We discussed a lot of related topics, such as the way the instant feedback offered by the Internet has led to a multitude of voices. As a result, we agreed you're seeing more opinionated journalism, especially on cable, as they try to compete. I also brought up the fact that many networks are now using camera-phone videos and eyewitness accounts from breaking news around the world, one of the most prominent recent examples being the protests following the Iranian revolution, where mainstream media outlets were banned from reporting.
In addition, sometimes stories are broken by Internet outlets, such as TMZ breaking the fact that Michael Jackson physician was going to be charged with murder in his death.
We had about five or six people in the audience who seemed to be really engaged. Some of them even put their hand up and contributed questions or comments. All in all, I felt it was a very interesting conversation and a good panel.
(from left) Steve Vertlieb, Donald Wolcott, Catherine Asaro and Crystal Paul
(from left) Donald Wolcott, Catherine Asaro, Crystal Paul and Roberta Rogow
The next panel I attended was:
The Music of the Fantastic
When most people think about music and SF, they think of the theme from Star Trek, or Darth Vader's March. But music and SF have been intertwined from the beginning. From Jeff Wynne's "War Of The Worlds" to the steampunk music of Abney Park, find out how these two art forms have related to each other through their histories.
Catherine Asaro (mod), Crystal Paul, Roberta Rogow, Steve Vertlieb, Donald Wolcott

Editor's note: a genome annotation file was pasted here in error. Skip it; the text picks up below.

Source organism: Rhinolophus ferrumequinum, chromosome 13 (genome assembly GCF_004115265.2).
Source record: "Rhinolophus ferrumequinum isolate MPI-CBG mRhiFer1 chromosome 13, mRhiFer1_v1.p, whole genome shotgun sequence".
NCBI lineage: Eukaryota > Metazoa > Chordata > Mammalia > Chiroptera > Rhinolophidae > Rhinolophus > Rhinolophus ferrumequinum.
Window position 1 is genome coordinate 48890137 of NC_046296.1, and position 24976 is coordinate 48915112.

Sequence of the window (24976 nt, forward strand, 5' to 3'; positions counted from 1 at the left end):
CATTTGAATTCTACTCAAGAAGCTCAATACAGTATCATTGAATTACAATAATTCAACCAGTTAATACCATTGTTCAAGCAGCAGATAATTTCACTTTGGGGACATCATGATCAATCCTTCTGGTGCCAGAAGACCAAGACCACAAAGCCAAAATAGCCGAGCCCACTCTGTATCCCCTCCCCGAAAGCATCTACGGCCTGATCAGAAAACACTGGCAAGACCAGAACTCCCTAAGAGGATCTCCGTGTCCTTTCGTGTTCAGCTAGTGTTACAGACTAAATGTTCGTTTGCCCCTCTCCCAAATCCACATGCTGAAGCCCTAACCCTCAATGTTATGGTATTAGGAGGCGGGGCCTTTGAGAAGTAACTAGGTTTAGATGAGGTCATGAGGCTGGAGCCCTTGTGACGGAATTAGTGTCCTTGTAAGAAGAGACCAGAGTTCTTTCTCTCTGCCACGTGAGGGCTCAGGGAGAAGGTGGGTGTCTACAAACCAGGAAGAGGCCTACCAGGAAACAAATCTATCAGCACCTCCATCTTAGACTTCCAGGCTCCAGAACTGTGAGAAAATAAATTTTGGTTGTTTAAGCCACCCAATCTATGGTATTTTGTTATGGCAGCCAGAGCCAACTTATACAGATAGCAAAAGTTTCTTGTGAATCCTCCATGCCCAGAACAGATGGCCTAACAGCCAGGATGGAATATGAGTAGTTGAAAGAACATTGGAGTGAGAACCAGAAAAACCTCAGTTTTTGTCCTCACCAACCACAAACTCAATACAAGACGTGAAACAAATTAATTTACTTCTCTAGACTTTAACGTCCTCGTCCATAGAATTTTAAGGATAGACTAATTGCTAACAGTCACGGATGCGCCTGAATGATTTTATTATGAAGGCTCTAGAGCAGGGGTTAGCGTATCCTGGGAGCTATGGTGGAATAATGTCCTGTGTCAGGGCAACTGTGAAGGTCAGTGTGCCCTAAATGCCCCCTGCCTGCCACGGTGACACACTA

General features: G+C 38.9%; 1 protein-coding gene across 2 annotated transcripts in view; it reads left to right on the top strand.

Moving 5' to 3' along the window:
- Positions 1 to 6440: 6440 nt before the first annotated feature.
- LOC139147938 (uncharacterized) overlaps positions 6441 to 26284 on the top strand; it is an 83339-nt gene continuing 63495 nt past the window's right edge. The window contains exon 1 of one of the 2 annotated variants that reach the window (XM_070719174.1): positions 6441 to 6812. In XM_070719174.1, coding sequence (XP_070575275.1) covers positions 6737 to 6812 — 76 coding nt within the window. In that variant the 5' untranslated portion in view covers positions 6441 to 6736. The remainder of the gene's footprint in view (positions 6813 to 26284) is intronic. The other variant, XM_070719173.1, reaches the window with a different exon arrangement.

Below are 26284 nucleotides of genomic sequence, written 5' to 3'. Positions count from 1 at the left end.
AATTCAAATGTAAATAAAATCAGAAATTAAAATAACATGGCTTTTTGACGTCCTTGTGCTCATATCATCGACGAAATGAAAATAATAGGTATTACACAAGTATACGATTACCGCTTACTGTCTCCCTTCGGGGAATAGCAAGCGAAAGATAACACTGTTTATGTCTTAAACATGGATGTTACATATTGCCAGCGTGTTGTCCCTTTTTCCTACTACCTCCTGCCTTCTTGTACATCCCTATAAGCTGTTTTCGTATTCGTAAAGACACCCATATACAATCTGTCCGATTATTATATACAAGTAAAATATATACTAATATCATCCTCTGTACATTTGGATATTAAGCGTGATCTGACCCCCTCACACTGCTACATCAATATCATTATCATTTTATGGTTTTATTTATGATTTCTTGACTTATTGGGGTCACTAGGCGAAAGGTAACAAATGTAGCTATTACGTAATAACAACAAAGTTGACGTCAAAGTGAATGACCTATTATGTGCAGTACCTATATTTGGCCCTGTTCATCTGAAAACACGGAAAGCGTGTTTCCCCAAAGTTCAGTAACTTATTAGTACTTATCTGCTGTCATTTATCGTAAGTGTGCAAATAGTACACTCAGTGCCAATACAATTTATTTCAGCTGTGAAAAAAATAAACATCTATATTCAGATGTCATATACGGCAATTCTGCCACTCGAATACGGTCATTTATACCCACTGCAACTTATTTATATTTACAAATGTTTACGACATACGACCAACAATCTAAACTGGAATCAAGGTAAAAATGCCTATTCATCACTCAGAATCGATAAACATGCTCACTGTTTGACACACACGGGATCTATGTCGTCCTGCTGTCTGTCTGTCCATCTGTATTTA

The panelists were diverse: Steve Vertlieb is a film historian who has been writing about motion pictures and symphonic film music in a variety of books, magazines, journals, and tabloids since 1969. Catherine Asaro, of course, was the key note speaker, whose latest book, Diamond Star, was paired with a music CD. Donald Wolcott is a young composer and musician who is touring with Asaro, playing keyboards as she performs songs from that CD. Both Crystal Paul and Roberta Rogow have music theory backgrounds as well as being avid filk musicians.
The discussion brought in Stravinski's ballet music, which was seen as being fantastic, even shocking, at the time. They also discussed the fact that folk music is full of ghost stories, as is filk music, which music revolving around SF and fantasy.
They discussed Alexander Courage's symphonic music for film and television (Star Trek, Indiana Jones and the Temple of Doom, Superman IV), as well as Bernard Herrmann, who composed music for The Day the Earth Stood Still, Vertigo, The Twilight Zone, and Lost in Space. Of course, they also talked about John Williams, whose music for Jaws, Star Wars, the Indiana Jones movies, Jurassic Park and the Superman movies is legendary.
Vertlieb recommended the documentary Music for the Movies for those who'd like to learn more.